Benbrika Terror Trial: Cell Leader 'Encouraged Crime'

* You bet he did. Benbrika follows his prophet and takes his religion seriously:

THE alleged leader of a Muslim terror cell was a religious teacher who encouraged followers to commit fraud, a court has heard.

* His shyster knows what it takes to be a leader:

“He doesn’t have the qualities of a leader,” Mr Trevor Wraight, appearing for co-accused Aimen Joud, 23, told Australia’s largest terrorist trial today. 

* Link to the AGE: Case against terror accused ‘circumstantial’

* Terror trial star witness ‘a liar’

Beginning his closing address in the case, Mr Wraight said Abdul Nacer Benbrika, 48, was a harsh, strict, religious “egomaniac” who was able to make young Muslims feel empowered at a time when they were feeling paranoid and in the minority.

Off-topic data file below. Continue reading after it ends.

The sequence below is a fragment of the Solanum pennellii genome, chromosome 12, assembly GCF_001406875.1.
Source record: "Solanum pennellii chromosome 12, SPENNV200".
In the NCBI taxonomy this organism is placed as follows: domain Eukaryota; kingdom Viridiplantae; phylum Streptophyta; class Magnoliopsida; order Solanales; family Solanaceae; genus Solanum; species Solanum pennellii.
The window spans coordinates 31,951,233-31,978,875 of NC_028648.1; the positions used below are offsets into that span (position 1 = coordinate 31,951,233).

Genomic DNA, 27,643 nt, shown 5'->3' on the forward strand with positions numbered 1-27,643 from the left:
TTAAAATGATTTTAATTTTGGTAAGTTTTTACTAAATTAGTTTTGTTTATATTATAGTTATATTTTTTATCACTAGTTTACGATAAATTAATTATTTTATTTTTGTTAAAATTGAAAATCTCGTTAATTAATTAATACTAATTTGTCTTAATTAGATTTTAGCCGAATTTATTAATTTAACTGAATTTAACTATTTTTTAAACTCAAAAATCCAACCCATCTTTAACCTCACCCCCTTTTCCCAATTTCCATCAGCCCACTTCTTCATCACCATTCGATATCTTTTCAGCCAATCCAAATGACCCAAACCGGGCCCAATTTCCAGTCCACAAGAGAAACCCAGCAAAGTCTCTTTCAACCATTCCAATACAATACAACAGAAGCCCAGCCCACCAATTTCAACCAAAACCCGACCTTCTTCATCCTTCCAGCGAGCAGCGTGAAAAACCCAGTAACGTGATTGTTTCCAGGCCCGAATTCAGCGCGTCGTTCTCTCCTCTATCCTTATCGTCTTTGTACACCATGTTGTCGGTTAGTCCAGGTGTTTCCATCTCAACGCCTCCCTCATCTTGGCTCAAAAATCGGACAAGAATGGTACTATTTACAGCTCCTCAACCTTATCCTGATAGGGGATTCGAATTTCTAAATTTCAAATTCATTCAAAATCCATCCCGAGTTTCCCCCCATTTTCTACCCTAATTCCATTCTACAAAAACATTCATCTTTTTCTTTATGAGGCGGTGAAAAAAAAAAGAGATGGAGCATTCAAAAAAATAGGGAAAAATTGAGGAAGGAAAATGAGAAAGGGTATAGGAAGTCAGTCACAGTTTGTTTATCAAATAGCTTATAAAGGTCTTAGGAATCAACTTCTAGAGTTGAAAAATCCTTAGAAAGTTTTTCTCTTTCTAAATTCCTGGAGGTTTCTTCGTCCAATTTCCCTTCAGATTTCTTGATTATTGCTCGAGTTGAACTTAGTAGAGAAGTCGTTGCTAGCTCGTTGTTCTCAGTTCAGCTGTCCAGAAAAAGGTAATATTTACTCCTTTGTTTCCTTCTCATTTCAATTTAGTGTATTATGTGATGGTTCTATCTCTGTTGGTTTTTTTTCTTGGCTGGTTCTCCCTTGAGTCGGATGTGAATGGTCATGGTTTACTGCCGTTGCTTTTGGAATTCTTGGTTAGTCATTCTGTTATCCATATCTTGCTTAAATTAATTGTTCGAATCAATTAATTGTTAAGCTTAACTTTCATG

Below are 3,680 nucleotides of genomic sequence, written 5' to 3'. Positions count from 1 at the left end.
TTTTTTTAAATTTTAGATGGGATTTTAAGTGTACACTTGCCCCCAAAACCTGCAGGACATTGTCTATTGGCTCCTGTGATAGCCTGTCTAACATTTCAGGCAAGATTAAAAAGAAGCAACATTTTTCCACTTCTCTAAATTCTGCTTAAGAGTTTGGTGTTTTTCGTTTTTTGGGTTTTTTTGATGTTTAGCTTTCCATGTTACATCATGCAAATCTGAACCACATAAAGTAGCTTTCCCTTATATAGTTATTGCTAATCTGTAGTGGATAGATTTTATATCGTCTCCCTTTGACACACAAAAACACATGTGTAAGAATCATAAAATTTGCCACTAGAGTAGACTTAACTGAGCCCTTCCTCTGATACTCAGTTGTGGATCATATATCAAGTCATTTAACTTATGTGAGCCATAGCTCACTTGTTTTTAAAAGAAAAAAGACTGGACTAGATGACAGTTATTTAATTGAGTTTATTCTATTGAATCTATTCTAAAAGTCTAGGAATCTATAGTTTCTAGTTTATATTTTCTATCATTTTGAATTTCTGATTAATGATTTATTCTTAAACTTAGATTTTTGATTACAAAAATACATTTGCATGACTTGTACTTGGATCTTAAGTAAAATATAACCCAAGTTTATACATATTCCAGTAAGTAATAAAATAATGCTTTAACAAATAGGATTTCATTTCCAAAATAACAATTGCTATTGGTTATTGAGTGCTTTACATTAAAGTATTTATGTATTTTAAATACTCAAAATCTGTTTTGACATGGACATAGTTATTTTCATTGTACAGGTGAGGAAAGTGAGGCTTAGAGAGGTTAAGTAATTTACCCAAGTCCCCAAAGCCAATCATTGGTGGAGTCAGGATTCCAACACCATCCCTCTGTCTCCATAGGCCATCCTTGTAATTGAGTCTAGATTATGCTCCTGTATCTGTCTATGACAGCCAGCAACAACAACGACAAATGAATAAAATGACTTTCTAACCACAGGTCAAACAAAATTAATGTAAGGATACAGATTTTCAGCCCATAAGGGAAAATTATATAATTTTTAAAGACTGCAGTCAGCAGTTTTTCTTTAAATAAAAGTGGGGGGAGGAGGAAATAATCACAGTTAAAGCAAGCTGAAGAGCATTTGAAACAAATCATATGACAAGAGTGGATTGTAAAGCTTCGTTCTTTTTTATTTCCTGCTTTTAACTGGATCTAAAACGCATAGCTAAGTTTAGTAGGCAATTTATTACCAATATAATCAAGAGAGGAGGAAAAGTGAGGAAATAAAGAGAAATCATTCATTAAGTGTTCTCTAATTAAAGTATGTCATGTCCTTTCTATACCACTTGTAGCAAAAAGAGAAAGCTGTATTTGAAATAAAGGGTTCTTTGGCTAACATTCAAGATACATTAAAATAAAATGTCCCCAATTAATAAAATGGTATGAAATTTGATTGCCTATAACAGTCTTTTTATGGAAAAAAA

But he and his 11 followers were not a terrorist organisation, Mr Wraight told the Victorian Supreme Court. (Of course not, they’re just a religious prayer group…)

He said Mr Joud was a young man and at times did say some “stupid things” in conversations that were secretly recorded by police and had some documents downloaded from the Internet. 

But there was no evidence the group intended to commit any acts of terrorism, as alleged by the Crown. 

“He and this group did nothing,” Mr Wraight said. He said the alleged group had not  committed any  acts of violence or terrorism.

“In relation to acts of violence and terrorism, this group did nothing,” Mr Wraight said.

 (Not yet. They got caught before they could do anything…)

Mr Joud, Mr Benbrika and 10 other Melbourne Muslim men have pleaded not guilty to a range of terrorism charges, including being members of a terrorist organisation. 

The trial before Justice Bernard Bongiorno is continuing.

Gary Hughes / The Australian